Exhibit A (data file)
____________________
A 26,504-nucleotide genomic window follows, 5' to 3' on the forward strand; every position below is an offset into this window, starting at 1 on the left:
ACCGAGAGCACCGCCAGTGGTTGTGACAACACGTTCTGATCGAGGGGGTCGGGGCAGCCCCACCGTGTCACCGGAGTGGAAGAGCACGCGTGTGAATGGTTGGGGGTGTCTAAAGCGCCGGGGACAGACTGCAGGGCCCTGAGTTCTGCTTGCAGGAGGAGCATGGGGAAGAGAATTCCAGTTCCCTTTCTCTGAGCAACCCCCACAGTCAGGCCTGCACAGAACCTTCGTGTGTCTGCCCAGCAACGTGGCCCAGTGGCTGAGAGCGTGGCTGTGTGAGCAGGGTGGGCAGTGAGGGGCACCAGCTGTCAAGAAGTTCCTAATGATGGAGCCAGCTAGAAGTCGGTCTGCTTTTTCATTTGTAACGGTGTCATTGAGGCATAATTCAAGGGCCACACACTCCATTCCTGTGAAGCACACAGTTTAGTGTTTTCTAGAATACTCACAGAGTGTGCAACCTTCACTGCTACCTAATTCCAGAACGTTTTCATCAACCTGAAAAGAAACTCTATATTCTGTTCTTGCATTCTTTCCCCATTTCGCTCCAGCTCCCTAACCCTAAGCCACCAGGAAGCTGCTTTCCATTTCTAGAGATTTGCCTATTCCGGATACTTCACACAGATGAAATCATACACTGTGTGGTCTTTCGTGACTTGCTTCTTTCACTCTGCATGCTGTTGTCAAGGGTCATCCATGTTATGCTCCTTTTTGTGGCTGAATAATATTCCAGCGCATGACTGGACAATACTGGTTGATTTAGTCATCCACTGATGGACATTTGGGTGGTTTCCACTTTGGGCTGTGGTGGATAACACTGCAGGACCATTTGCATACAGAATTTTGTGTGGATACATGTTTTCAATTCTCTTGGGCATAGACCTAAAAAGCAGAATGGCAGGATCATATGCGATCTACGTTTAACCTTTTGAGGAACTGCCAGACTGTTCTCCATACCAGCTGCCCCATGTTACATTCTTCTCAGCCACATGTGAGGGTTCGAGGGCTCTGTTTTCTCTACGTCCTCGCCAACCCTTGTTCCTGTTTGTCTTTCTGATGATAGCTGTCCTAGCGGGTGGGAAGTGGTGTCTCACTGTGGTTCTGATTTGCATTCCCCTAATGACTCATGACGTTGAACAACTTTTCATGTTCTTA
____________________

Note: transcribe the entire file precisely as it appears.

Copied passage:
A 26,504-nucleotide genomic window follows, 5' to 3' on the forward strand; every position below is an offset into this window, starting at 1 on the left:
ACCGAGAGCACCGCCAGTGGTTGTGACAACACGTTCTGATCGAGGGGGTCGGGGCAGCCCCACCGTGTCACCGGAGTGGAAGAGCACGCGTGTGAATGGTTGGGGGTGTCTAAAGCGCCGGGGACAGACTGCAGGGCCCTGAGTTCTGCTTGCAGGAGGAGCATGGGGAAGAGAATTCCAGTTCCCTTTCTCTGAGCAACCCCCACAGTCAGGCCTGCACAGAACCTTCGTGTGTCTGCCCAGCAACGTGGCCCAGTGGCTGAGAGCGTGGCTGTGTGAGCAGGGTGGGCAGTGAGGGGCACCAGCTGTCAAGAAGTTCCTAATGATGGAGCCAGCTAGAAGTCGGTCTGCTTTTTCATTTGTAACGGTGTCATTGAGGCATAATTCAAGGGCCACACACTCCATTCCTGTGAAGCACACAGTTTAGTGTTTTCTAGAATACTCACAGAGTGTGCAACCTTCACTGCTACCTAATTCCAGAACGTTTTCATCAACCTGAAAAGAAACTCTATATTCTGTTCTTGCATTCTTTCCCCATTTCGCTCCAGCTCCCTAACCCTAAGCCACCAGGAAGCTGCTTTCCATTTCTAGAGATTTGCCTATTCCGGATACTTCACACAGATGAAATCATACACTGTGTGGTCTTTCGTGACTTGCTTCTTTCACTCTGCATGCTGTTGTCAAGGGTCATCCATGTTATGCTCCTTTTTGTGGCTGAATAATATTCCAGCGCATGACTGGACAATACTGGTTGATTTAGTCATCCACTGATGGACATTTGGGTGGTTTCCACTTTGGGCTGTGGTGGATAACACTGCAGGACCATTTGCATACAGAATTTTGTGTGGATACATGTTTTCAATTCTCTTGGGCATAGACCTAAAAAGCAGAATGGCAGGATCATATGCGATCTACGTTTAACCTTTTGAGGAACTGCCAGACTGTTCTCCATACCAGCTGCCCCATGTTACATTCTTCTCAGCCACATGTGAGGGTTCGAGGGCTCTGTTTTCTCTACGTCCTCGCCAACCCTTGTTCCTGTTTGTCTTTCTGATGATAGCTGTCCTAGCGGGTGGGAAGTGGTGTCTCACTGTGGTTCTGATTTGCATTCCCCTAATGACTCATGACGTTGAACAACTTTTCATGTTCTTA